“Very good, Miss Ritchie. Your form was excellent, you guarded your centre, and you’ve reigned in your theatricality.” Mister Connor said, before looking over to Kari, busy delivering spinning kicks to a training dummy similar to her own. “Unlike Miss Gray there.”
“I like doing that too, I find it more… fun? But you said I needed to perfect the basics, so…”
“Indeed. Have you ever considered competing?” Her tutor asked appraisingly.
The shake of her head was immediate. “No, I mean, I have thought, but… I wouldn’t. This is exercise and might come in useful. I’ll keep it to that.”
“Fair enough, I just thought I’d ask.” He nodded before looking around to the class. “That was good work from all of you today. I’ll see you all next Saturday. Have a good week.”
Kari wandered over to Grace as their tutor left. “Want to spar for a bit?” She offered with a grin, making a few playful shadow jabs at her.
“I think I’ll pass, the last time we sparred you singed my hair by accident.” Grace recoiled at the smell of burning hair, and the trip to the salon to have the damage fixed.
“… Good point. Lunch then shopping?” Came the counter-offer.
“Much better offer.”
The tram from Steel Canyon North to their nearest stop in the residential area between Steel and Atlas Park was surprisingly non-cramped for a Saturday afternoon. Grace was rather happy with that, as Kari had insisted on going into a Turkish patisserie for baklava, currently kept free of bite-marks in card boxes in their shopping bags. Clothes had been purchased, some DVDs and Kari had raided Cloud Sound’s world music section for the latest Tokyo Dragonboyz album.
“They’ll be coming to Paragon next year to play at Talos Sportsdome, I’m already asking for tickets for Christmas.” Kari bounced on her seat, just looking over the still shrink-wrapped album with tour date stickers plastering it.
“Are they really dragons?” Grace asked, peering at the half-naked group of four men, covered with intricate ink work of dragons and dragon symbology.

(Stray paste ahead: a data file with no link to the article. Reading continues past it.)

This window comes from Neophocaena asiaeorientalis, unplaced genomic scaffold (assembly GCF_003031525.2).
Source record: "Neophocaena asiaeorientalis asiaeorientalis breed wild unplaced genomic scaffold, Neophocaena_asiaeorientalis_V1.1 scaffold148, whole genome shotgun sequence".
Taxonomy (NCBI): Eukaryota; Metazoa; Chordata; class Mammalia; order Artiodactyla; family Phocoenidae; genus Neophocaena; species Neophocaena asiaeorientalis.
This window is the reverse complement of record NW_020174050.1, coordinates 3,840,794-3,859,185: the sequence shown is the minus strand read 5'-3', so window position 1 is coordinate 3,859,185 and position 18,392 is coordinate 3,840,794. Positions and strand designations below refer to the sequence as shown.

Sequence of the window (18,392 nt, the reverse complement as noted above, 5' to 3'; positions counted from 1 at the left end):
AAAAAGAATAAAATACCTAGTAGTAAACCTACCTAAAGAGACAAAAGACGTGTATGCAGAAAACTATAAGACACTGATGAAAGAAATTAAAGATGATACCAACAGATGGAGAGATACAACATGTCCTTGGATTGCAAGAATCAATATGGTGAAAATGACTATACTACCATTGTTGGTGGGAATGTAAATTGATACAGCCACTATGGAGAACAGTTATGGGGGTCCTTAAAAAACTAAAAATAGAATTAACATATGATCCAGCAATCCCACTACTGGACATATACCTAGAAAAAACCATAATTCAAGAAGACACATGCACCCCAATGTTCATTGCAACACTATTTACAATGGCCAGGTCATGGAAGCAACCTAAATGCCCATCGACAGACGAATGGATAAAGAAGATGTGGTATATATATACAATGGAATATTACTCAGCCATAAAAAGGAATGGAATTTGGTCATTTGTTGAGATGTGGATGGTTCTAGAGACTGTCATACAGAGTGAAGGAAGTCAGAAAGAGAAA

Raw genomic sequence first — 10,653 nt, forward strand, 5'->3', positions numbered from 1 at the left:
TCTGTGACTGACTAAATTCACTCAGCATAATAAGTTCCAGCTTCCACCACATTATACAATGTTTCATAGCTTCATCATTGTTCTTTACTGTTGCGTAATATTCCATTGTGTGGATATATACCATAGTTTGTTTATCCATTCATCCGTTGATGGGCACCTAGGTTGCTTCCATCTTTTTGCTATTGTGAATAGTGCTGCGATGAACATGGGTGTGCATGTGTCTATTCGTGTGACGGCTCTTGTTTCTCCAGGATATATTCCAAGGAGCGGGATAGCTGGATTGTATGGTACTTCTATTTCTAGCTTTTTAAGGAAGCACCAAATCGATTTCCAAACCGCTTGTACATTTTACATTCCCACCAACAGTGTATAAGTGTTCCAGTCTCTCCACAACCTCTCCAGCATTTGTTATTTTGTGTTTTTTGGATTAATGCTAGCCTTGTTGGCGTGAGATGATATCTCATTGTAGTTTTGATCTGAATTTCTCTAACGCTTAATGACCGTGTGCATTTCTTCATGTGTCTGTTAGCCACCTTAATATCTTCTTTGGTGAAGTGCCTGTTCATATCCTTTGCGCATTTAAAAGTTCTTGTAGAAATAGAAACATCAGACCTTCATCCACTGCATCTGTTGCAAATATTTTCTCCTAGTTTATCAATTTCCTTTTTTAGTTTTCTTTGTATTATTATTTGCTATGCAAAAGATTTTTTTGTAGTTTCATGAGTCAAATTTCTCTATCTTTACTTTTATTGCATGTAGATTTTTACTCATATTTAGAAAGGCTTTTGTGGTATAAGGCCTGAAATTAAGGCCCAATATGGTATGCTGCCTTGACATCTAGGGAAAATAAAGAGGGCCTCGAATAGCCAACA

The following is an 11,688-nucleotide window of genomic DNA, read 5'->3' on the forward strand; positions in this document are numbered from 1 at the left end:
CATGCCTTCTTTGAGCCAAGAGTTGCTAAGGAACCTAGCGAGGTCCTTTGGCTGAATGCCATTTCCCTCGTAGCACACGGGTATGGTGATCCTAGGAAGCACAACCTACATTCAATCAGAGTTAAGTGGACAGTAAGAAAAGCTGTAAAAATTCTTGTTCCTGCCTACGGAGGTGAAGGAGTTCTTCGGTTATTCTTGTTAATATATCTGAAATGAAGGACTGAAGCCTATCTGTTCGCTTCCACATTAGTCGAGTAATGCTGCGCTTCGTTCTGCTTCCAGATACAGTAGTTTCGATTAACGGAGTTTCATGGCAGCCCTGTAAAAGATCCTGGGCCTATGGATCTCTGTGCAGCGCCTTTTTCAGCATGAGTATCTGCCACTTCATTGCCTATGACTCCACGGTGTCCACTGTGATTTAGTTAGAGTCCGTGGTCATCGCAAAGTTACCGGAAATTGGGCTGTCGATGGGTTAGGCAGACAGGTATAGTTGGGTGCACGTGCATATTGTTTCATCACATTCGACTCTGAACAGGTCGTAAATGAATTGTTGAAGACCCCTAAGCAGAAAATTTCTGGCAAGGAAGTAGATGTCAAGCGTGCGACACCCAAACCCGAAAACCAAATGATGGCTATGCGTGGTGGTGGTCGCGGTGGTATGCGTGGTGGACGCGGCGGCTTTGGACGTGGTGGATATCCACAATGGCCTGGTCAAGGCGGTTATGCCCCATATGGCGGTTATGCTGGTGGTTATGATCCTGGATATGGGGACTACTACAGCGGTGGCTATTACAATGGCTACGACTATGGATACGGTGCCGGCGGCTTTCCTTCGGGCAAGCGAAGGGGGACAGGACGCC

“Kenji Thunder says they all have the souls of dragons. That’s gotta count for something.”
“And you buy that?”
“Check out Miss Sceptic, even though her best friend has Japanese demon blood and pretty blue fire powers.” Kari teased.
“I’m just saying, four of them all happen to form a band? Some of it’s got to be fiction.”
“I prefer ‘heightened reality’.”
“Now approaching Steel Canyon South,” The train announcer spoke through the speaker system, a chiming fanfare provided before her voice. “Alight here for: Paragon City University – Steel Canyon Campus, Wentworths, and the Steel Canyon Medical Centre. The next station is Steel Canyon South.”
“Just one more station to go.” Grace sighed, slumping back on her seat.
“You want to come over for dinner?” Kari offered. “I think Mom’s making her awesome Teriyaki chicken pizza.”
“The current station is Steel Canyon South. The next station is Atlas Heights.”
“Sounds good, I’ll drop my stuff off at home and grab a shower first though.” Grace said. “I think summer shopping in Steel makes me sweat more than training.” The carriage was filling more with people now. Grace and Kari both drew their limbs in a bit more to make room and avoid being tripped over.
“Might as well get some overnight stuff too, if you’re coming over for dinner you can always just spend the night.”
“The next station is Atlas Heights.” The announcer spoke as the tram pulled away, heading for a tunnel section that ran through one of the War Walls and through an underground section for a short way of the trip.
“Sounds good…” Grace trailed off, something at the back of her head tingling. She glanced to the slightly concerned looking girl on her right.
“You okay, Grace?” Kari asked.
“Know what Mister Connor says about gut feeling, third eye, all that stuff?” As she spoke, she knew what her friend’s reply would be.
“Yeah… I feel it too.”
“Cash, cellphones and jewellery! Hand them over or get shot!” A rough looking man in sweatpants and a bulky jacket yelled, pulling a pistol out from the waistband. Grace made a rather strained whimpering sound, her breathing rapidly picking up in pace as the gunman started pacing towards them, gesturing his gun from left to right while collecting the offered items in a grubby cloth bag.
“It’s okay Grace, it’s fine, I’m here, I won’t let him hurt you.” Kari was whispering under her breath, clutching at her friend’s hand with one of her own, grip tight. “Don’t run, if you run he might startle, stay here, it’ll be okay, I promise.”
She had nowhere to run. Her brain was going into overdrive, imagining in gory detail all the bad endings to any action she might take, super-imposed on her recurring nightmares.
“You two! Hand over your stuff, or else!” The man barked the order, looming over them with gun in hand. Kari grumbled under her breath. Living in the City of Heroes, and not a single one in the carriage at the time. Except, maybe…